“I know you’re nervous,” Audrey said. “Your dad was nervous too right before his first-ever concert. But you know what, though? That’s completely normal. It’s very rare for someone not to be nervous before they perform for the very first time, especially when it’s in front of so many people.”

“But what if I forget the words?” Miki asked.

“You won’t. You have your dad’s good memory, remember?” She tapped Miki’s head with a fingernail as if to get her point across. “But if you do forget, they have a big screen out in the audience facing the stage that has the words on it.”

“Like an autocue?”

“Just like an autocue,” Audrey confirmed, before drawing Miki close. “You go and show Sydney what you’re made of.”

“Okay.” Miki finally managed a smile before heading off with Taylor to join the event’s other performers. Audrey watched them go for a short while, then started to make her way through the gathered crowd in search of her brother and his family.

There were really only three words to describe backstage at The Domain – barely controlled chaos. Miki’s hand tightened on Taylor’s as the two of them weaved their way through the morass of people, nearly all of them dressed to the nines. As much as she knew she shouldn’t, Miki had the long skirt of her dress partly bunched up in her free hand so that nobody could inadvertently step on it. She had slung her guitar by its strap over a shoulder.

“Dad, I really don’t like this,” she said quietly. “There’s too many people here.”

Taylor didn’t say a word until they were well across the other side of what was essentially a massive green room. “I know, Miki,” he said. “And I can tell you that I felt exactly the same way the first year I did this.” He led Miki across to a comfortable-looking lounge. “Did you remember to bring your medication with you?” he asked once the two of them were seated, Miki’s guitar propped up next to her knees.

Miki nodded and unzipped her handbag, taking out the cardboard packet of anti-anxiety medication she always carried with her. Those little pale yellow round tablets had saved her sanity on many an occasion. She popped one of the tablets out into her hand and tossed it into her mouth, swallowing it with a mouthful of water.

Right as Miki put her medication back in her handbag, the Carols’ musical director came up with her clipboard and pen in hand. “Taylor Hanson, correct?” she asked.

“That’s me,” Taylor confirmed. “My daughter Michaela will be performing with me tonight.”

“No worries,” the musical director said cheerfully. “Fantastic to meet you, Michaela. I’d just like to confirm what the two of you will be performing, and I’ll leave you be until it’s time for you to go onstage.”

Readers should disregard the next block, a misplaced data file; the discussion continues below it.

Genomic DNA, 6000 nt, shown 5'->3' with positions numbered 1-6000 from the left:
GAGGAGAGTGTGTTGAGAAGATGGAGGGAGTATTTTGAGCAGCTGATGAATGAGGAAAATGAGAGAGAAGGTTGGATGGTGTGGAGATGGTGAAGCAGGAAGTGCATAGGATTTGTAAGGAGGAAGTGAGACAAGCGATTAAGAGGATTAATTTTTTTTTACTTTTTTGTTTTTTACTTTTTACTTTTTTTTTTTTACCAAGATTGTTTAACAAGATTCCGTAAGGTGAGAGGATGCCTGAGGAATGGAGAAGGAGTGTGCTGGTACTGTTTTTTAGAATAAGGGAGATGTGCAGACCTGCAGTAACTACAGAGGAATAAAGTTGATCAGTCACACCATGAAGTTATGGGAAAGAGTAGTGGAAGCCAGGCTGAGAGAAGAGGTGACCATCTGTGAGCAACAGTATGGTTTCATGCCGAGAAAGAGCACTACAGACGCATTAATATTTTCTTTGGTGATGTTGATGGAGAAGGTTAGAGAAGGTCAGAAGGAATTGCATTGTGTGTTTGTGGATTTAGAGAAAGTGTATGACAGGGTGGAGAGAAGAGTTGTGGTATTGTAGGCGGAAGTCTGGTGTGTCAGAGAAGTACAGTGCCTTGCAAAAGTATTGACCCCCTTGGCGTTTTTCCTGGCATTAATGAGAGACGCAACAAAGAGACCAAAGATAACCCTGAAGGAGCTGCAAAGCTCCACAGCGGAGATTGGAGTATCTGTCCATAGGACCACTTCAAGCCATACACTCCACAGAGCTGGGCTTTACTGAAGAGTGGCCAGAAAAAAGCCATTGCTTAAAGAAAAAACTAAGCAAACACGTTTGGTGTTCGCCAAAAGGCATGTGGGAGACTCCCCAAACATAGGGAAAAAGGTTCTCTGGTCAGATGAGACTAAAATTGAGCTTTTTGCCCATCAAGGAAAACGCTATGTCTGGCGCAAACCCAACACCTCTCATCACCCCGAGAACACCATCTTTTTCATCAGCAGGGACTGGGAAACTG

Happy Christmas (War Is Over),” Taylor replied.

“Great.” She gave Taylor and Miki a bright smile. “You’re scheduled to perform at nine-fifteen. If that changes you’ll be the first to know. Good luck tonight.”

“Thanks,” Taylor said with a smile of his own.

The time between the start of the Carols and the moment that Taylor and Miki were scheduled to take the stage almost seemed to fly past. The other performers who made up that year’s Carols cast were, as usual, a combination of Carols veterans and mainstays – Marina Prior, Georgie Parker and Jay Laga’aia to name just a few – the casts of theatre and musical productions, and winning contestants from that year’s productions of The X-Factor and The Voice. Performers flowed in and out of the green room in what seemed to be a constant stream of people, and were Taylor not used it it by that point the constant movement and the sheer level of noise would have given him the mother of all migraines.

At ten past nine, Taylor led Miki over to the curtained-off doorway that led onstage. “Dad?” Miki asked quietly, her voice barely audible over the noise backstage.


“What was it like the first year you did this?”

“Terrifying,” Taylor replied after a little bit of thought. “Watching it on TV is nothing compared to actually performing onstage, especially when it’s in front of as many people that are here tonight. I was shaking when I came offstage.” He turned Miki to face him and placed his hands on her shoulders. “I know you’re scared right now, but don’t forget that I’ll be right beside you the whole time.” He gave her a smile. “I’m very proud of you, Miki.”

Miki managed a small smile. “Thanks, Dad.”

The cheering and applause as the two of them walked out onstage a few minutes later was almost deafening. The sun had set by this time, and the clear night sky overhead was full of stars – Taylor could easily spot the Southern Cross over the Cahill Expressway, even though the lights of Sydney were blazing. Miki’s hand tensed in his, and he gave it a reassuring squeeze before leading her over to the two microphones set out at the front of the stage. The two of them took a few moments to allow the noise from the crowd to die down a bit, then Miki shifted her guitar around from her back so that she could play the opening chords of their chosen song. As they had agreed, Taylor started the song off.

“So this is Christmas…and what have you done…another year over…and a new one just begun…and so this is Christmas…I hope you have fun…the near and the dear one…the old and the young…

“A very Merry Christmas…and a happy New Year…let’s hope it’s a good one…without any fear…”

Beside him, Taylor could hear Miki draw in a deep breath before she began to sing, raising her voice to the heavens.

“And so this is Christmas…for weak and for strong…for rich and the poor ones…the world is so wrong…and so happy Christmas…for black and for white…for yellow and red ones…let’s stop all the fight…

“A very Merry Christmas…and a happy New Year…let’s hope it’s a good one…without any fear…”

Taylor managed to catch Miki’s eye for just long enough to give her a reassuring smile, one his daughter returned, before the two of them sang the rest of the song together.

“And so this is Christmas…and what have we done…another year over…a new one just begun…and so happy Christmas…we hope you have fun…the near and the dear one…the old and the young…

“A very Merry Christmas…and a happy New Year…let’s hope it’s a good one…without any fear…

“War is over, if you want it…war is over now…”

The crowd erupted in cheers and applause at the conclusion of the song. Taylor sketched a bow, smiling the whole while, and out of the corner of his eye he could see Miki dipping a curtsey.

“Thank you Sydney!” Taylor said into his microphone. “Merry Christmas!



Title credit:

Adeste Fideles - John Francis Wade

Lyric credit:

Happy Christmas (War Is Over) - John Lennon